After surveying Ryan Gander’s Intervals exhibition in the Aye Simon Reading Room at the Guggenheim Museum, I proceeded to take a quick snapshot of the wall text, for later reference. The young security guard sitting in the corner nearby quickly admonished me, stating that it was copyrighted and therefore, I was not allowed. I asked him whether it was actually part of the installation, and as one might imagine, the most banal conversation of “is it art/is it not art” ensued. I wondered if he was part of the work itself, since Gander had also produced a performance piece for The Generational: Younger than Jesus exhibition at the New Museum, in which the artist enlisted a security guard to police the galleries while dressed in a stigmated track suit.
Intervals consists of Frank Lloyd Wright books splattered on the reading tables with broken glass strewn about, supposedly the aftermath of architecture clashing with two artists’ (Piet Mondrian and Theo van Doesburg) argument over whether the diagonal was a valid element of abstract art. It is a fantastically prosaic imagining of art history’s minor battles, where Gander plays revisionist. The room is a roped-off mess – though not quite messy enough. But then again, it is a bunch of Modernists.
Gander’s work involves a giant dose of reductive complexity touching upon little known or focused trivia and details of contemporary, past, and future life. The artist can be commended for his thorough follow-through of ideas that begin as minutiae, and gaps of information are left for the viewer to fill in. For this instance, leafing through the artist’s catalogues and other museum books that have also been casually un-tidied on a shelf.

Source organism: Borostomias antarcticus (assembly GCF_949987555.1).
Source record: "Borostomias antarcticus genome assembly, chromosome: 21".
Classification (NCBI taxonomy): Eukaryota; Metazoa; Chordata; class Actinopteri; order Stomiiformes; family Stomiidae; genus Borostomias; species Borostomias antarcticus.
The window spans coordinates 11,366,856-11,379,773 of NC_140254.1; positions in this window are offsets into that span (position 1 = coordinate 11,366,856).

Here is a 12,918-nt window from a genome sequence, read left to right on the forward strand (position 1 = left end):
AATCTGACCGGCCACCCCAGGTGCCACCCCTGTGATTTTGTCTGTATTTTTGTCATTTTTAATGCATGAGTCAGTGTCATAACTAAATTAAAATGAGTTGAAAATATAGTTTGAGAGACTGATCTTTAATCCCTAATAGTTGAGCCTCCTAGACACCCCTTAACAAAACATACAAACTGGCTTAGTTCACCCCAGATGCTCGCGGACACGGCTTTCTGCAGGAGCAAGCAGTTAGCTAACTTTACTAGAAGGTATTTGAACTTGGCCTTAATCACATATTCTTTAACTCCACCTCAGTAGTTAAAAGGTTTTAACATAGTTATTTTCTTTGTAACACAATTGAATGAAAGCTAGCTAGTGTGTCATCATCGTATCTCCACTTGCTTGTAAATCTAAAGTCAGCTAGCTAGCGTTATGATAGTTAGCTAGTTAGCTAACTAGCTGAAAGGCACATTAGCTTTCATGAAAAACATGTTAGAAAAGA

As I flipped through the pages and learned a bit more about Gander, the security person could be heard talking to himself in an antagonistic tone of voice. Like gibberish in the distance, I was neither convinced of Intervals' ambition nor the sincerity of the museum help, but absorbed nonetheless.
~ Trong G. Nguyen
Images: Ryan Gander, On the subject of horizontals and verticals a ‘Bird-walk’ is added (The remnants of Theo and Piet’s fall from 1924 through Frank’s living room window at Taliesin, during a struggle brought on by an argument over the dynamic aspect of the diagonal line again), 2010 (detail). Stunt glass and antique window leading, dimensions variable. Courtesy Tanya Bonakdar Gallery, New York, and Lisson Gallery, London. Installation view: Intervals: Ryan Gander, Solomon R. Guggenheim Museum, New York, October 1, 2010–January 9, 2011. Photo: Kris McKay. © Solomon R. Guggenheim Foundation, New York; Photo of Intervals wall text in the Guggenheim reading room, 2010. Photo: Hannes Bend.